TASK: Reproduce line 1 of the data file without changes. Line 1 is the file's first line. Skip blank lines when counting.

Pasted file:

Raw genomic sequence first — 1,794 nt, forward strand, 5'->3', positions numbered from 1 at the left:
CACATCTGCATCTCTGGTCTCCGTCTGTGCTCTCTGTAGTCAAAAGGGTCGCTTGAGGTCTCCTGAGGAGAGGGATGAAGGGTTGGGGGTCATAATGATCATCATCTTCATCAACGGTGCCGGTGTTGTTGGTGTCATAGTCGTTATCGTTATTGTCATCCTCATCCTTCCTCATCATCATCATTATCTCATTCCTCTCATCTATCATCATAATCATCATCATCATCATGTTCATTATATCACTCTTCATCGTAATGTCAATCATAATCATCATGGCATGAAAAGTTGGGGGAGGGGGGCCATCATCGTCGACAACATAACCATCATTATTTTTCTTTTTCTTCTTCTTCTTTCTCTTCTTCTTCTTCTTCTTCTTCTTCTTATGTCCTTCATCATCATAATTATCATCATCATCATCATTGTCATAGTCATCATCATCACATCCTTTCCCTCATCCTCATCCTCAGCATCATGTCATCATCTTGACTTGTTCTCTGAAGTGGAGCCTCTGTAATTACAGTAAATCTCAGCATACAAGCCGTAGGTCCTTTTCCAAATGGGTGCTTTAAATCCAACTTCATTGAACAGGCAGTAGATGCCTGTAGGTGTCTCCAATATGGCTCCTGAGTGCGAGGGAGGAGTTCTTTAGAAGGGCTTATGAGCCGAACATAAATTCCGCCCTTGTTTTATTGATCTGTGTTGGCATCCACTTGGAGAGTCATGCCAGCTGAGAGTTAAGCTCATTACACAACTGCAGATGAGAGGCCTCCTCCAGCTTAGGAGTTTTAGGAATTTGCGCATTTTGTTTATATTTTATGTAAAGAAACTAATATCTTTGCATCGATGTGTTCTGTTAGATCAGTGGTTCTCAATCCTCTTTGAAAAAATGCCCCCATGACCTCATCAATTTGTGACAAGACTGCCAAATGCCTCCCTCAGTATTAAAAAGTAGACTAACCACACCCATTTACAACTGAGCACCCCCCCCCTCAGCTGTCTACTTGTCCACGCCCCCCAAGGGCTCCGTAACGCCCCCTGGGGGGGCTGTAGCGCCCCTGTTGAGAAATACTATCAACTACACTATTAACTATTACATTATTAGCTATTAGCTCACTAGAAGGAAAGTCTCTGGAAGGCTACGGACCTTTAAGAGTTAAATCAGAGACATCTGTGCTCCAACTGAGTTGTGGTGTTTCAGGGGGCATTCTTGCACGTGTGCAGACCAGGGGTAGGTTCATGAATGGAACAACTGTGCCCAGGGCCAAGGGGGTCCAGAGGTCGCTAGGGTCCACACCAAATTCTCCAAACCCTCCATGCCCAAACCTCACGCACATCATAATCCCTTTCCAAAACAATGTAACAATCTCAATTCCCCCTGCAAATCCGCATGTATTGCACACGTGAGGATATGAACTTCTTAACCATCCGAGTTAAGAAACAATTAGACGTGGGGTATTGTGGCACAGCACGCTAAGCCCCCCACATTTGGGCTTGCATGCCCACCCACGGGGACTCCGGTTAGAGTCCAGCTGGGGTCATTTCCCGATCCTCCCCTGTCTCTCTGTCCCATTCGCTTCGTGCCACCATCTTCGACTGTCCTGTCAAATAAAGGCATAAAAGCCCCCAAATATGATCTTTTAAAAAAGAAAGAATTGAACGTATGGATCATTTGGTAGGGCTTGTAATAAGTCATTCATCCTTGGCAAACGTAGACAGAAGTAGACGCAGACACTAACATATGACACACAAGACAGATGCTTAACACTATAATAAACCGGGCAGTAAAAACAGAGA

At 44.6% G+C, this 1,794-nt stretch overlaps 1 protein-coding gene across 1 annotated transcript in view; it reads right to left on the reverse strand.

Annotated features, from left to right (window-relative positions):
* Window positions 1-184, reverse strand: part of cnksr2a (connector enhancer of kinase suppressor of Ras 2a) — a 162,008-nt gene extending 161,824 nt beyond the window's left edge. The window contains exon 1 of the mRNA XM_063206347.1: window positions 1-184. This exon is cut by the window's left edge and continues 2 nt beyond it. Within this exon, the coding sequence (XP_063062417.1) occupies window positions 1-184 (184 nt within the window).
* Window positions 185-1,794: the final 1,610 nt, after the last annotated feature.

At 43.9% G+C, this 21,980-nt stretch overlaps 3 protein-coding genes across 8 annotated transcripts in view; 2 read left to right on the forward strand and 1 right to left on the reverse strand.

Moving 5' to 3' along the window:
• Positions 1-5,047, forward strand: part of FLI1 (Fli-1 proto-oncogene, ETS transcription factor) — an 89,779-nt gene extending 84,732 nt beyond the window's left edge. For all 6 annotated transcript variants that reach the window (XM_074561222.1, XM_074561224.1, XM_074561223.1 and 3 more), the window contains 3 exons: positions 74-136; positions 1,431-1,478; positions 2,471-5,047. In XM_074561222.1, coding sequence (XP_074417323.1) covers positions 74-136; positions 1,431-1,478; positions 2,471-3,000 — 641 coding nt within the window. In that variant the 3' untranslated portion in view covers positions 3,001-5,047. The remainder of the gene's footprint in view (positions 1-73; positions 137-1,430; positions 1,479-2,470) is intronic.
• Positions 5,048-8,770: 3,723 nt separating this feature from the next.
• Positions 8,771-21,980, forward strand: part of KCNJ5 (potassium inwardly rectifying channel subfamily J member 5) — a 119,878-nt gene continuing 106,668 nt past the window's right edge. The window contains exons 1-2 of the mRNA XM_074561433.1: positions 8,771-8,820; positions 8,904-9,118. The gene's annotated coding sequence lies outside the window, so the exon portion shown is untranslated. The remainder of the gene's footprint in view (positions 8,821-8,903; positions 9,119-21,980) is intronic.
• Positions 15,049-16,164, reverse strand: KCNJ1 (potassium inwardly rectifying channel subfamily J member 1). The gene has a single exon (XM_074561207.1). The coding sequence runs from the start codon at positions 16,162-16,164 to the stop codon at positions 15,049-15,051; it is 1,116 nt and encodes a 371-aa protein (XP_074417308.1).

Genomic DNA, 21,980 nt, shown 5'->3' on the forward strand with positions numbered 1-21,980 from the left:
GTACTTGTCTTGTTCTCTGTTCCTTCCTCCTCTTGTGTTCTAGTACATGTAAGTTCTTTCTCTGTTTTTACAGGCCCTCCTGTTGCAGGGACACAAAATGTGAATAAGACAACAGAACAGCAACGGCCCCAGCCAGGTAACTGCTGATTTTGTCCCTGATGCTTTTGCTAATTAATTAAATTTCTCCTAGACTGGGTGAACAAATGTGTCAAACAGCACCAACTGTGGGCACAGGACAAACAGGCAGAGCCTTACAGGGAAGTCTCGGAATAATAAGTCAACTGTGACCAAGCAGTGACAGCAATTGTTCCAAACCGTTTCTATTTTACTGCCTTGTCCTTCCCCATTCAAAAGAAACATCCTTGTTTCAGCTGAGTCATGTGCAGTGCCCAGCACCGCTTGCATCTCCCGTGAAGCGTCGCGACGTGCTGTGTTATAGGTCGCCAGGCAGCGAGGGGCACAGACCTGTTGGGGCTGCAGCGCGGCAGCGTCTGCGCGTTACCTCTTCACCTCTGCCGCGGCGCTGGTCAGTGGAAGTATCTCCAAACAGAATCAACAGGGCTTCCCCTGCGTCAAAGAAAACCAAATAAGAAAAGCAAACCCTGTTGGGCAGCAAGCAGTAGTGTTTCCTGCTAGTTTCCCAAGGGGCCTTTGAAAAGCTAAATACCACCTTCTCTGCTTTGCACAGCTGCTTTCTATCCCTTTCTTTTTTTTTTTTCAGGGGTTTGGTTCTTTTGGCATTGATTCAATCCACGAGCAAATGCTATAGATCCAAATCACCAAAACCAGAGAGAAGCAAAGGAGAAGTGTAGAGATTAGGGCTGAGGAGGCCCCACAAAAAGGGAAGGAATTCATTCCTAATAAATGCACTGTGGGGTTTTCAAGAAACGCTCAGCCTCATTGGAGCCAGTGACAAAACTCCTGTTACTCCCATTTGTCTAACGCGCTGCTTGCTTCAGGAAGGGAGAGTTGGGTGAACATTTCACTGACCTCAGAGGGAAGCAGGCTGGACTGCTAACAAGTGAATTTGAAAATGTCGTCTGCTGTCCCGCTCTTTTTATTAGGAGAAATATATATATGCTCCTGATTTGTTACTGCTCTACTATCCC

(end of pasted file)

Raw genomic sequence first — 1,794 nt, forward strand, 5'->3', positions numbered from 1 at the left: